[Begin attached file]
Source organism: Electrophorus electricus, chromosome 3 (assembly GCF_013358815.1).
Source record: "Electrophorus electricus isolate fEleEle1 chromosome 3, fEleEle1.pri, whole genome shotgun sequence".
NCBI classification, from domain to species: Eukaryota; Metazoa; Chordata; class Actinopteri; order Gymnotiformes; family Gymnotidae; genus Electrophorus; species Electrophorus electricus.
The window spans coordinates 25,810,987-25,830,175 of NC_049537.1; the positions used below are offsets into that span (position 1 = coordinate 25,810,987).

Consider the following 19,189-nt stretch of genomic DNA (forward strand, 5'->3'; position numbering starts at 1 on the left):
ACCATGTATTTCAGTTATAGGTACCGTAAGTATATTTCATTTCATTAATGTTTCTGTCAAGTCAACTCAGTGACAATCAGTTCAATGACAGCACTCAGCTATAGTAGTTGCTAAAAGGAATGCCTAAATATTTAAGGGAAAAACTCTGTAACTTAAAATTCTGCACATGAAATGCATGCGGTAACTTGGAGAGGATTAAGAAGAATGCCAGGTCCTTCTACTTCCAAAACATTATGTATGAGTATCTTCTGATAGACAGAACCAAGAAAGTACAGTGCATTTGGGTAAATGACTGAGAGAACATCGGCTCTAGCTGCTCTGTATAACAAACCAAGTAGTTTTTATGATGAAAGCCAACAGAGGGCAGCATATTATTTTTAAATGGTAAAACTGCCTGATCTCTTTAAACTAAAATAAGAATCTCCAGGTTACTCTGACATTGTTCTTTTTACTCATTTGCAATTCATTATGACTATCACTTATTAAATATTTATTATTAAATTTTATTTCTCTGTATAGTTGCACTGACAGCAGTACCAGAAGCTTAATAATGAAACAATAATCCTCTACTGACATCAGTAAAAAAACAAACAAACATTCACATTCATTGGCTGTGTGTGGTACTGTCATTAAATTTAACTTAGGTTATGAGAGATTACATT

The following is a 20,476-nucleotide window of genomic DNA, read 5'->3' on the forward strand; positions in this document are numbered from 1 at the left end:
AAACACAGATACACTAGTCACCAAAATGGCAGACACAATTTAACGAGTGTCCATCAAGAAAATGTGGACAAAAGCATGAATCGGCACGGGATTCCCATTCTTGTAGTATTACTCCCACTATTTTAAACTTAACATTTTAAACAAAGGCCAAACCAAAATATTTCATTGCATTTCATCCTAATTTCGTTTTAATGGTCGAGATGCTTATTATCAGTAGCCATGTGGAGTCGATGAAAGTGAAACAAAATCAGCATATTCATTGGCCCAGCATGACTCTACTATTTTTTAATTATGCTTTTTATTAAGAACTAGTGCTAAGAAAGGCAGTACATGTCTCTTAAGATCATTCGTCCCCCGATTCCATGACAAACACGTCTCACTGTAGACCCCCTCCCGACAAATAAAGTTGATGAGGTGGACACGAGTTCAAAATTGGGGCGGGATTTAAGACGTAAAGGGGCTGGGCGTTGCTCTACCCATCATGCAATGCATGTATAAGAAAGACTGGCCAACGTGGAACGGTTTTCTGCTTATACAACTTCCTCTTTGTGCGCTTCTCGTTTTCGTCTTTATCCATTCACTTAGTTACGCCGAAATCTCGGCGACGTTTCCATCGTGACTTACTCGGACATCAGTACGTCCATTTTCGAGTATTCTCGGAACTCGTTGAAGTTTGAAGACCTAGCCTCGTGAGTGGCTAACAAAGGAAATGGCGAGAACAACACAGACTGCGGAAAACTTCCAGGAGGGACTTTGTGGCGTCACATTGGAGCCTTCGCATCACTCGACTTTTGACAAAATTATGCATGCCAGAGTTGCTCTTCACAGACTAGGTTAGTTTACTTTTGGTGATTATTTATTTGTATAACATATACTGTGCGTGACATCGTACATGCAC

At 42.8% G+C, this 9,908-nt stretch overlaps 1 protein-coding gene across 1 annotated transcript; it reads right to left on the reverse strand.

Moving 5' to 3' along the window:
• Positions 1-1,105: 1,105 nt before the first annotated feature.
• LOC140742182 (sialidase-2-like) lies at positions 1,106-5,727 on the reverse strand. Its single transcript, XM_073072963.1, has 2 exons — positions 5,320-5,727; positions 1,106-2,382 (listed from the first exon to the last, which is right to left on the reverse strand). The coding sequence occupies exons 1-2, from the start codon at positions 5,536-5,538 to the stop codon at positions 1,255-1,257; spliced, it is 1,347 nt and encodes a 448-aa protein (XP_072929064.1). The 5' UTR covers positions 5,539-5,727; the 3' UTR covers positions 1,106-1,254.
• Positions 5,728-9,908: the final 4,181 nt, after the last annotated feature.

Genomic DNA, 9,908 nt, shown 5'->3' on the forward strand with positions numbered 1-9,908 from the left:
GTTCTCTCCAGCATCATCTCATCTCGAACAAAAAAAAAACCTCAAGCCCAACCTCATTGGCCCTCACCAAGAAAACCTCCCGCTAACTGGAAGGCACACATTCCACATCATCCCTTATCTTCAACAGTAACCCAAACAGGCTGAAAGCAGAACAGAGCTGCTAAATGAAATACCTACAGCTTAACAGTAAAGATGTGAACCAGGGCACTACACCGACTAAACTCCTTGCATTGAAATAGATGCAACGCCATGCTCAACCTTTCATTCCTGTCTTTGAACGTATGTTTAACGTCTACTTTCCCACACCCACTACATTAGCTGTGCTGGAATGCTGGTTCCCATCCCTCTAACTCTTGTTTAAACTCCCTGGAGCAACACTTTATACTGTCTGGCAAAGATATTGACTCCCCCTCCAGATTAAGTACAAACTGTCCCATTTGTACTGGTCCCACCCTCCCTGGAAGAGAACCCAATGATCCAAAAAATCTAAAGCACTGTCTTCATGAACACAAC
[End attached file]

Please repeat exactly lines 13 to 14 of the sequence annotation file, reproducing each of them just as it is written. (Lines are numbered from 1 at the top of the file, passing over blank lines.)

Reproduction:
• Positions 5,728-9,908: the final 4,181 nt, after the last annotated feature.

Genomic DNA, 9,908 nt, shown 5'->3' on the forward strand with positions numbered 1-9,908 from the left: